Ketone bodies are a byproduct of fat metabolism. Back in the 1920s, ketones were highly recommended by Dr. R.M. Wilders as part of a diet to treat seizures in epileptic children. Building on Dr. Wilders’ original findings, more and more studies now indicate that a ketogenic diet not only stops epilepsy, it can also halt the growth of cancer.

In fact, since 2007, the Department of Obstetrics and Gynecology at Würzburg Hospital has used the ketogenic diet as treatment for patients battling advanced stage cancer.

Most ketogenic diets include a large percentage of medium-chain triglycerides, which is why coconut oil could play a key role. The diet drastically limits carbohydrates and replaces them with healthy fats and small amounts of high-quality protein. The theory is that cutting the carbs starves the cancer cells because cancer cells need glucose to thrive, and can’t metabolize the ketones (which, to repeat, are a byproduct of fats). Meanwhile, healthy cells do just fine on a diet of metabolized oils including ketones.

This ketogenic diet is at the heart of what may be the most important revolution ever in the history of mainstream cancer care. A low-carb, high-healthy-fat strategy is not new to those of us who know about alternative cancer treatments. But it’s a world turned upside down for conventional cancer doctors who are slowly being forced to see their theory of cancer treatment is wrong.

Just as many alternative experts have said for decades, you can annihilate cancer by cutting out nearly all carbs.

Clinical studies also show that a ketogenic diet reduces the side effects of chemotherapy and prevents weight loss — and especially muscle loss. Weight loss is a major problem for cancer patients, made worse by chemo treatments that make them too sick to eat.

Also worth noting is one other anti-cancer benefit to coconut oil: It potentially helps prevent cancer from developing in the first place, because saturated fats, when digested, are much less likely than unsaturated fats to create cancer-inducing chemicals.

As I mentioned earlier, coconut oil even reduces and prevents the effects of Alzheimer’s disease, which is how it first came to my attention. Glucose is the brain’s primary fuel, but brains afflicted with Alzheimer’s have trouble metabolizing glucose, so they starve. Ketones, a fat byproduct, are a back-up source of high-energy brain fuel. That’s the reason many dementia patients show amazing improvement when they’re fed coconut oil.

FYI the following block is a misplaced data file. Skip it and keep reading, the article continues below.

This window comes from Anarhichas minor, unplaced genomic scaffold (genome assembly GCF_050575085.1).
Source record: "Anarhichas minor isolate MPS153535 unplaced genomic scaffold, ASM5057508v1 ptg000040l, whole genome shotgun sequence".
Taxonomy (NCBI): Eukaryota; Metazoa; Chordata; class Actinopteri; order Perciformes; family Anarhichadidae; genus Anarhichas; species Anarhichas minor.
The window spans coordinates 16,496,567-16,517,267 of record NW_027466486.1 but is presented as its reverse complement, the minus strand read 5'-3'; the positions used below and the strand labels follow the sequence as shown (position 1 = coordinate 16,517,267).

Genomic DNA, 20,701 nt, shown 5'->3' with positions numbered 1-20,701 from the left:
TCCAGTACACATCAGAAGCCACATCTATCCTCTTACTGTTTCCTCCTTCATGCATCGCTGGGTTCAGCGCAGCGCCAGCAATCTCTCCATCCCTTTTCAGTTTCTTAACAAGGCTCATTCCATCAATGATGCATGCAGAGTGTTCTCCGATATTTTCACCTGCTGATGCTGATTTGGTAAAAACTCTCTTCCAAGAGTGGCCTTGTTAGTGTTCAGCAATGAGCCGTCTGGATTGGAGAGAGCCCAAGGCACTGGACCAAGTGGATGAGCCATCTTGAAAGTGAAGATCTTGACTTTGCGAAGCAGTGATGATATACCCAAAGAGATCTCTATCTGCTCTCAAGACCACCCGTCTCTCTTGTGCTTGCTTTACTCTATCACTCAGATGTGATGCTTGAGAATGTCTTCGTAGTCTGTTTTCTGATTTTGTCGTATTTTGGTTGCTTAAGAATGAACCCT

Similarly, cancer patients on the strictest form of the ketogenic diet may develop such low levels of blood sugar (glucose), their brain health could be impaired. But at the same time they’re eating a great deal of healthy saturated fat, which replaces the missing glucose and keeps the brain healthy. The lack of glucose starves the cancer cells, but the healthy cells, including the brain’s neurons, can thrive on ketones.

How to shop for coconut oil

When you go to buy coconut oil, choose a brand that is non-hydrogenated and has no trans-fat. The least expensive options will be labeled refined, RBD, or all natural. The more expensive options are labeled organic, virgin, or unrefined, and are more likely to smell like coconut.

MCT oil is another option you can buy (MCT stands for medium chain triglycerides, which are part of coconut oil). Other good sources of coconut oil include fresh coconut, flaked or grated coconut, or coconut milk (just be aware that conventional grated coconut, like you see on cakes, is loaded with extra sugar). Coconut oil is also a terrific substitute for butter and other spreads, which is one reason vegans love it.

Don’t start cooking with hydrogenated coconut oil—that’s the version of this food that could potentially raise your LDL “bad” cholesterol levels while lowering your “good” HDL levels.

Note that coconut oil has between 117 and 120 calories per tablespoon, and about 12 grams of saturated fat per teaspoon, so keep this in mind if you’re watching your weight. Eat it in place of and not in addition to other high-calorie foods, and consult with your doctor (hopefully an alternative or integrative doctor).

Coconut oil won’t solve all your health problems all by itself, but you should take advantage of its many benefits if you’re trying to prevent or heal cancer.